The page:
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Open Access Highly Accessed Correspondence

Teaching trainers to incorporate evidence-based medicine (EBM) teaching in clinical practice: the EU-EBM project

Shakila Thangaratinam12*, Gemma Barnfield12, Susanne Weinbrenner3, Berit Meyerrose3, Theodoros N Arvanitis2, Andrea R Horvath4, Gianni Zanrei5, Regina Kunz6, Katja Suter6, Jacek Walczak7, Anna Kaleta7, Katrien Oude Rengerink8, Harry Gee1, Ben WJ Mol8 and Khalid S Khan12

Author Affiliations

1 Birmingham Women's NHS Foundation Trust, Metchley Park Road, Edgbaston, Birmingham B15 2TG, UK

2 University of Birmingham, Edgbaston, Birmingham B15 2TG, UK

3 Agency for Quality in Medicine, Wegleystrasse 3, 10623 Berlin, Germany

4 TUDOR, University of Szeged, Albert Szent-Gyorgyi Medical and Pharmacological Centre, Somogyi Bela ter 1, Szeged, H-6725, Hungary

5 Università Cattolica del Sacro Cuore, Via Emilia Parmense 84, 29100 Piacenza, Italy

6 Basel Institute for Clinical Epidemiology, Hebelstrasse 10, CH 4031 Basel, Switzerland

7 CASPolska, 30-347 Krakow, ul. Wadowicka 3, Poland

8 Academic Medical Center, University of Amsterdam, Department of Obstetrics and Gynaecology, Meibergdreef 9, 1105 AZ Amsterdam, the Netherlands

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BMC Medical Education 2009, 9:59  doi:10.1186/1472-6920-9-59


The electronic version of this article is the complete one and can be found online at: http://www.biomedcentral.com/1472-6920/9/59


Received:31 October 2008
Accepted:10 September 2009
Published:10 September 2009

© 2009 Thangaratinam et al; licensee BioMed Central Ltd.

This is an Open Access article distributed under the terms of the Creative Commons Attribution License (http://creativecommons.org/licenses/by/2.0), which permits unrestricted use, distribution, and reproduction in any medium, provided the original work is properly cited.

Abstract

Background

Evidence based medicine (EBM) is considered an integral part of medical training, but integration of teaching various EBM steps in everyday clinical practice is uncommon. Currently EBM is predominantly taught through theoretical courses, workshops and e-learning. However, clinical teachers lack confidence in teaching EBM in workplace and are often unsure of the existing opportunities for teaching EBM in the clinical setting. There is a need for continuing professional development (CPD) courses that train clinical trainers to teach EBM through on-the-job training by demonstration of applied EBM real time in clinical practice. We developed such a course to encourage clinically relevant teaching of EBM in post-graduate education in various clinical environments.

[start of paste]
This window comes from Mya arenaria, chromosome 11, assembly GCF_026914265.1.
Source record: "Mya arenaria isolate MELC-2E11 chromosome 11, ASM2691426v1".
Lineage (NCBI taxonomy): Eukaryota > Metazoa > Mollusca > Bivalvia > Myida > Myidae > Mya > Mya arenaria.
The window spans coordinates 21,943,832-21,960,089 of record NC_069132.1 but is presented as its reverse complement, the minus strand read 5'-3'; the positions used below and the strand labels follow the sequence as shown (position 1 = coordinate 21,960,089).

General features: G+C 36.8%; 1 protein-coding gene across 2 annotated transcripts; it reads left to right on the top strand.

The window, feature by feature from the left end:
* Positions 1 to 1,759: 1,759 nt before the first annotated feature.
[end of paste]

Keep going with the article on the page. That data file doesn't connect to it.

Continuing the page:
Methods

We devised an e-learning course targeting trainers with EBM knowledge to impart educational methods needed to teach application of EBM teaching in commonly used clinical settings. The curriculum development group comprised experienced EBM teachers, clinical epidemiologists, clinicians and educationalists from institutions in seven European countries. The e-learning sessions were designed to allow participants (teachers) to undertake the course in the workplace during short breaks within clinical activities. An independent European steering committee provided input into the process.

Results

The curriculum defined specific learning objectives for teaching EBM by exploiting educational opportunities in six different clinical settings. The e-modules incorporated video clips that demonstrate practical and effective methods of EBM teaching in everyday clinical practice. The course encouraged focussed teaching activities embedded within a trainer's personal learning plan and documentation in a CPD portfolio for reflection.

Conclusion

This curriculum will help senior clinicians to identify and make the best use of available opportunities in everyday practice in clinical situations to teach various steps of EBM and demonstrate their applicability to clinical practice. Once fully implemented, the ultimate outcome of this pilot project will be a European qualification in teaching EBM, which will be used by doctors, hospitals, professional bodies responsible for postgraduate qualifications and continuing medical education.

Background

Evidence-based medicine (EBM) is considered to be the most ethical way to practice medicine as it integrates research into clinical practice. It has evolved into a powerful tool for well informed decision-making within the clinician's daily practice. The challenge is to teach it practically in a clinical setting [1-4]. Unless trainees practice EBM in everyday clinical work and observe their teachers practice EBM it will be difficult for EBM to achieve the status of core competency in medicine. To develop effective on-the-job training requires clinical teachers to develop the confidence to explicitly demonstrate to trainees how their daily decisions about healthcare are based on the best available, current, valid and relevant evidence [3]. For this, they need to move their trainees forward from standalone courses, which may be effective in improving EBM knowledge, to clinically integrate work-based teaching and learning that can bring about changes in skills, attitudes and behaviour [5,6]. How can senior clinicians develop competence in teaching integration of good quality research evidence into clinical practice?